I read elsewhere a stupidly cruel review of The Impossible. It more or less said it was a very melodramatic film about a family of tourists who had lost their entire luggage in the Boxing Day tsunami. The point the reviewer wanted to make was that hundreds of thousands of people died, that so many thousands of families lost loved ones, children, siblings, parents, grandparents… so why make a movie about a Western family whose five members survived? Other reviewers have drawn attention to the fact that the movie basically ignores the Thai victims by focusing only on a Western family. I will offer no opinion on that, because I have not seen the movie.

But I have watched the trailer of The Impossible. Online. All I can say is, the tsunami scenes are incredibly realistic. It is very much like that. But I also want to emphasise the 'incredible' aspect of it. Don’t forget it's a movie. Reality is a f**king lot worse.

Luckily for the director, María had a lot of input in the script. I guess we should not be surprised if it were awarded an Oscar for the FX.

But what I really wanted to consider was this: I wonder what we would say to each other, if one day I met María. I have seen her photograph: I have noticed how her eyes look somehow lost, like they're glancing at something that is not there. That look is vaguely familiar.

She still has all her three children. I have only two left.

On the morning of Boxing Day 2004 we were on a beautiful beach in New South Wales, thousands of kilometres away from the death and destruction that was taking place in the Indian Ocean. Clea was almost two years old; she was running on the white sand, running away from the waves that came too close, and she was giggling, giggling, like she always used to do.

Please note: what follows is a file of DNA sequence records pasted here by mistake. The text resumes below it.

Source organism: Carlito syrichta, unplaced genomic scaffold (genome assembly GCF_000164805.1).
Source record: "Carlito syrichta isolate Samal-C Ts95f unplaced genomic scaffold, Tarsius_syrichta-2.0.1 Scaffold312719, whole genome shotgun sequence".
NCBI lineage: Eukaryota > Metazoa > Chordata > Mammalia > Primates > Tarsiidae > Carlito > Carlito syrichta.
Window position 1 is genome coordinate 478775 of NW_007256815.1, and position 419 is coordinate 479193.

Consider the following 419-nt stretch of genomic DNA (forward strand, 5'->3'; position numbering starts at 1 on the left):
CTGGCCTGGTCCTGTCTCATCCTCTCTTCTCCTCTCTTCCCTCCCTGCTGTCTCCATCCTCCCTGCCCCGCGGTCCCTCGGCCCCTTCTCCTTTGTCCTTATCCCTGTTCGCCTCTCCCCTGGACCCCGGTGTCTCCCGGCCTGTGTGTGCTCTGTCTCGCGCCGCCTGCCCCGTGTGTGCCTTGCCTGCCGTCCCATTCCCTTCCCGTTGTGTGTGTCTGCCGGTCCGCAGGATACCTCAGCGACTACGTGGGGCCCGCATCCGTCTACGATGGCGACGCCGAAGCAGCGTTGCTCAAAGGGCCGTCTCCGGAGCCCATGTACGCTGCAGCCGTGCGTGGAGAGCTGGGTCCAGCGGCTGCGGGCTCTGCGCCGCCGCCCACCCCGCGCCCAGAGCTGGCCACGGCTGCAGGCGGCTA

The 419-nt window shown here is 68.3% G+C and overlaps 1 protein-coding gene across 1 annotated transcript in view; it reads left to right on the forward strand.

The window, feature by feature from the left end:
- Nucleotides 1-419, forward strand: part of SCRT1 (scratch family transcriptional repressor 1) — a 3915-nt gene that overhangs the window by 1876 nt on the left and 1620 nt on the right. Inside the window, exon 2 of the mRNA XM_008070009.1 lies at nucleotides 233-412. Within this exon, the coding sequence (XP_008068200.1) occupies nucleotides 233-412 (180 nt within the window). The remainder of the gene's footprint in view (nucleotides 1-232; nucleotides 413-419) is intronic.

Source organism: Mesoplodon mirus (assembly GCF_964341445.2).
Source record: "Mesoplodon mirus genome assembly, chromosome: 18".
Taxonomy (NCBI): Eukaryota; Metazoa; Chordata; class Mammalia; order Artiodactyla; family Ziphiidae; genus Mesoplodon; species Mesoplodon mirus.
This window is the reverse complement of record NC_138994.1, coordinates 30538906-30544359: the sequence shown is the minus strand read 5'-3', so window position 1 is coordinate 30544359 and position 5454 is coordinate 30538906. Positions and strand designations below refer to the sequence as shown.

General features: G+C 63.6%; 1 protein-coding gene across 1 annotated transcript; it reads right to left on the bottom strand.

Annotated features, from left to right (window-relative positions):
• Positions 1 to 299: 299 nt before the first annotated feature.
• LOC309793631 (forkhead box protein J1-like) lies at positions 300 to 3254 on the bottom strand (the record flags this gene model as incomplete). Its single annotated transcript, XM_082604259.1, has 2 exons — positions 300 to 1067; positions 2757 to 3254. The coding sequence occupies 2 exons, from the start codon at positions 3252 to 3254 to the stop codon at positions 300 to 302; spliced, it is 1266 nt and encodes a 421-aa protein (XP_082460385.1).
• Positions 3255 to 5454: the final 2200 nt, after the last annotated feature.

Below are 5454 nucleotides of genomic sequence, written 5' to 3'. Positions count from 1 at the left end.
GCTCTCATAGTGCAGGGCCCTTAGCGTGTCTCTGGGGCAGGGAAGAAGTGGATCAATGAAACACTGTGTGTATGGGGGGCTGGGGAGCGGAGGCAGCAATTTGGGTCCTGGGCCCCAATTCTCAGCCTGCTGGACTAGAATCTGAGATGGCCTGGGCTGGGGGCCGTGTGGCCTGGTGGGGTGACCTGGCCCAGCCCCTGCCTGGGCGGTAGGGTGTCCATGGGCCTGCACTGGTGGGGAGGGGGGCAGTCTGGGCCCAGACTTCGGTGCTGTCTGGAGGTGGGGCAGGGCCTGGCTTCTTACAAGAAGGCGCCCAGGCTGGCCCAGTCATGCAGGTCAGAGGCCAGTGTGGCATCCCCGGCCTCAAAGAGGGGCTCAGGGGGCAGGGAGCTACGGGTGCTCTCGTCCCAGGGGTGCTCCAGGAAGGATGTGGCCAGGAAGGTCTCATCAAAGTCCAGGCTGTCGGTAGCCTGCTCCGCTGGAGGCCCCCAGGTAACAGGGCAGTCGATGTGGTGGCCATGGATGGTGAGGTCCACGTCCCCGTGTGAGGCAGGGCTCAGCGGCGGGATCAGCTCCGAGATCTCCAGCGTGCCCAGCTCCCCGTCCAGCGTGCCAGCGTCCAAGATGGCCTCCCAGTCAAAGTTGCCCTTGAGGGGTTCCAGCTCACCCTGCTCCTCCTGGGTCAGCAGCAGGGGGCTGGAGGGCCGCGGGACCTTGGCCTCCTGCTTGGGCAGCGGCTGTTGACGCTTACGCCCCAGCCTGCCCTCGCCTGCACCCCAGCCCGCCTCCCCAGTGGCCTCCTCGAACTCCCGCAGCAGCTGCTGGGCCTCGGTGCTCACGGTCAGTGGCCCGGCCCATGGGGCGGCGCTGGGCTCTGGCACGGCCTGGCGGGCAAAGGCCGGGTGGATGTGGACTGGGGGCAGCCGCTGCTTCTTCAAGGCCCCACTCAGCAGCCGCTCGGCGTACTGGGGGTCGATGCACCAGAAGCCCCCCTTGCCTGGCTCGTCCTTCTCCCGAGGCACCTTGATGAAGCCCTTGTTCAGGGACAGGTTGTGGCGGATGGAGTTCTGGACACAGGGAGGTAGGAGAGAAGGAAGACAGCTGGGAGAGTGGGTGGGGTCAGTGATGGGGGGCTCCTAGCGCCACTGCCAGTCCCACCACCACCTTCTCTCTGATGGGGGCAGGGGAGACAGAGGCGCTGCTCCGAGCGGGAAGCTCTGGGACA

I will not watch the movie. But it's nothing to do with the tsunami images, it's nothing to do with fear. The truth is I don't need a movie to remind me.

I guess I just don’t enjoy happy endings that much these days.


  1. I saw a trailer of the movie and all I could think about was Clea and all of your family and the permanent devastation. Since reading your blog, a tsunami seems very personal to me, not an abstract event that happens to other people.
    I don't know if I'll watch the movie or not, but I know what you mean about not enjoying happy endings these days. Believing in happy endings was part of my old life. I know now that nothing is certain, there are no guarantees and that change will happen, whether I want it or not.

    1. Thank you very much for commenting this post. I think it certainly takes some degree of bravery to express your reaction to the trailer in the context of my post. So thank you for that.
      While it is not my intention to dissuade people from watching the movie (I'm not in the business of telling anyone what to watch or not), I'm sure you'll agree that the trailer images are so realistic that they can be quite confronting. It is just a movie, of course. But not for me, it is not just a movie.